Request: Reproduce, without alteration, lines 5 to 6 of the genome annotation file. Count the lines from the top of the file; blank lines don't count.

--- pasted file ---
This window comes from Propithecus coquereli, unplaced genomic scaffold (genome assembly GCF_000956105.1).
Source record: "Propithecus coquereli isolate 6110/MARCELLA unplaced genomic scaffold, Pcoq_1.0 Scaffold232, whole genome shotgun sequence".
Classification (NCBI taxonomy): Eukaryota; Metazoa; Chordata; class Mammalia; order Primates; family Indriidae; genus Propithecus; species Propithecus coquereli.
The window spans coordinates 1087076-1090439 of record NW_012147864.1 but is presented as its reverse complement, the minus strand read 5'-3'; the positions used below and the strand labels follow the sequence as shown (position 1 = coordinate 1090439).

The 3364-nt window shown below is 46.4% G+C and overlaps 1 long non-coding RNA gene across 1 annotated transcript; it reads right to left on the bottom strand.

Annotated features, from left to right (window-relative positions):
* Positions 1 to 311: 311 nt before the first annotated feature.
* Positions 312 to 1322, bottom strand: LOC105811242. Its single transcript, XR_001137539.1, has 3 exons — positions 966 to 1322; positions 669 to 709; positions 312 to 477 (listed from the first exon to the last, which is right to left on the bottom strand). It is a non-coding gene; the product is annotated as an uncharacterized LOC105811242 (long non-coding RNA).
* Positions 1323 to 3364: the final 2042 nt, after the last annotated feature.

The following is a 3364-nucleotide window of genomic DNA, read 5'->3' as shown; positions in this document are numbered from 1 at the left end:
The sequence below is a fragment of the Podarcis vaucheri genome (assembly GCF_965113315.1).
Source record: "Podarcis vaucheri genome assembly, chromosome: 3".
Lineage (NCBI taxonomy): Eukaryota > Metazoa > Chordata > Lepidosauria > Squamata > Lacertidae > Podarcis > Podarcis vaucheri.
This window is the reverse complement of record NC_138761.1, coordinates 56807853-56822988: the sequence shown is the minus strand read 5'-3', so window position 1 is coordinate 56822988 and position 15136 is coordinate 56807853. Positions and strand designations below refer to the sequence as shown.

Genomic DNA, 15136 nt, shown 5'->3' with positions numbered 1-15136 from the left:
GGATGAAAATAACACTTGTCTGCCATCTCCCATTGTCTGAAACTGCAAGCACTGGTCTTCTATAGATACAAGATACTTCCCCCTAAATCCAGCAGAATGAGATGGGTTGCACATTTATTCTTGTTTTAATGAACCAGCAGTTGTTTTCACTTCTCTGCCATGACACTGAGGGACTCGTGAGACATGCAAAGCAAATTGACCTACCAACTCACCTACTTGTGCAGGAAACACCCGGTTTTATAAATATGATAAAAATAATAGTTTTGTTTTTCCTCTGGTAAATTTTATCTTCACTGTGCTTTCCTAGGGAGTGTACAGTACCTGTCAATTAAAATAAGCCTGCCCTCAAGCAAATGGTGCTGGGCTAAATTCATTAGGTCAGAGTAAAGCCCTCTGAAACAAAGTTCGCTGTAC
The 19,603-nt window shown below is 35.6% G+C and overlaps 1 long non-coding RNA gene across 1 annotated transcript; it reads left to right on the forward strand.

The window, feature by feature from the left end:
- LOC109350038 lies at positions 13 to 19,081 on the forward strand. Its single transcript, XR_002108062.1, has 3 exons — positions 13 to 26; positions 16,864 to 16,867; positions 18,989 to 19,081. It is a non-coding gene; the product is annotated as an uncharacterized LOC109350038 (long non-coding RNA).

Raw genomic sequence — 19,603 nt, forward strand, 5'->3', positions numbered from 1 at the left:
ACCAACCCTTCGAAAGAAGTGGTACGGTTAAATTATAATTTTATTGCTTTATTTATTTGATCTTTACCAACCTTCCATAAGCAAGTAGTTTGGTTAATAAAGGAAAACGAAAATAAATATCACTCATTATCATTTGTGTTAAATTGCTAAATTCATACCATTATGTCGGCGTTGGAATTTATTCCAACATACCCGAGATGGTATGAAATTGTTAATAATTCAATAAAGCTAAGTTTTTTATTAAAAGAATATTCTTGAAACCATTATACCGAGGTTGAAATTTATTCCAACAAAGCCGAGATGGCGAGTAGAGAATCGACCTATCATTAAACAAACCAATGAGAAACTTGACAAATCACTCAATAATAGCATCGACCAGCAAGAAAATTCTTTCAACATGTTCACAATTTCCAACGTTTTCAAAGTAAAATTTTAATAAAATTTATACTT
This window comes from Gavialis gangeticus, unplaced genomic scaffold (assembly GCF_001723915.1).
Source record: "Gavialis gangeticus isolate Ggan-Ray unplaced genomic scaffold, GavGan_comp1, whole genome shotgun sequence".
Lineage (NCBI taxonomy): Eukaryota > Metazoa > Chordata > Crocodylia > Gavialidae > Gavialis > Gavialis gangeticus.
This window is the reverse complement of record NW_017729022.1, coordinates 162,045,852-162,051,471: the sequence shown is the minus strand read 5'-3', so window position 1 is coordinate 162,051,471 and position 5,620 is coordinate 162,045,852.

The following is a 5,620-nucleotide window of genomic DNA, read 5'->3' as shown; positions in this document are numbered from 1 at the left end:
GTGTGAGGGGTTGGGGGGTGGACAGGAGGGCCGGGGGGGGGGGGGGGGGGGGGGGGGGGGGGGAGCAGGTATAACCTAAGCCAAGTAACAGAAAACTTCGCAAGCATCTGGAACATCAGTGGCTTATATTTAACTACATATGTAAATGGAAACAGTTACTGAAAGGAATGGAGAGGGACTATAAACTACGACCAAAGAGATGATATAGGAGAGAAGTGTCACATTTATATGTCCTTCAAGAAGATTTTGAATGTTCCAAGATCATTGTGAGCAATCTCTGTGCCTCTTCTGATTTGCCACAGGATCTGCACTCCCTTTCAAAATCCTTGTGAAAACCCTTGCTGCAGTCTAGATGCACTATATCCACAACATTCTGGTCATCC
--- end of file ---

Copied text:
The 3364-nt window shown below is 46.4% G+C and overlaps 1 long non-coding RNA gene across 1 annotated transcript; it reads right to left on the bottom strand.

Annotated features, from left to right (window-relative positions):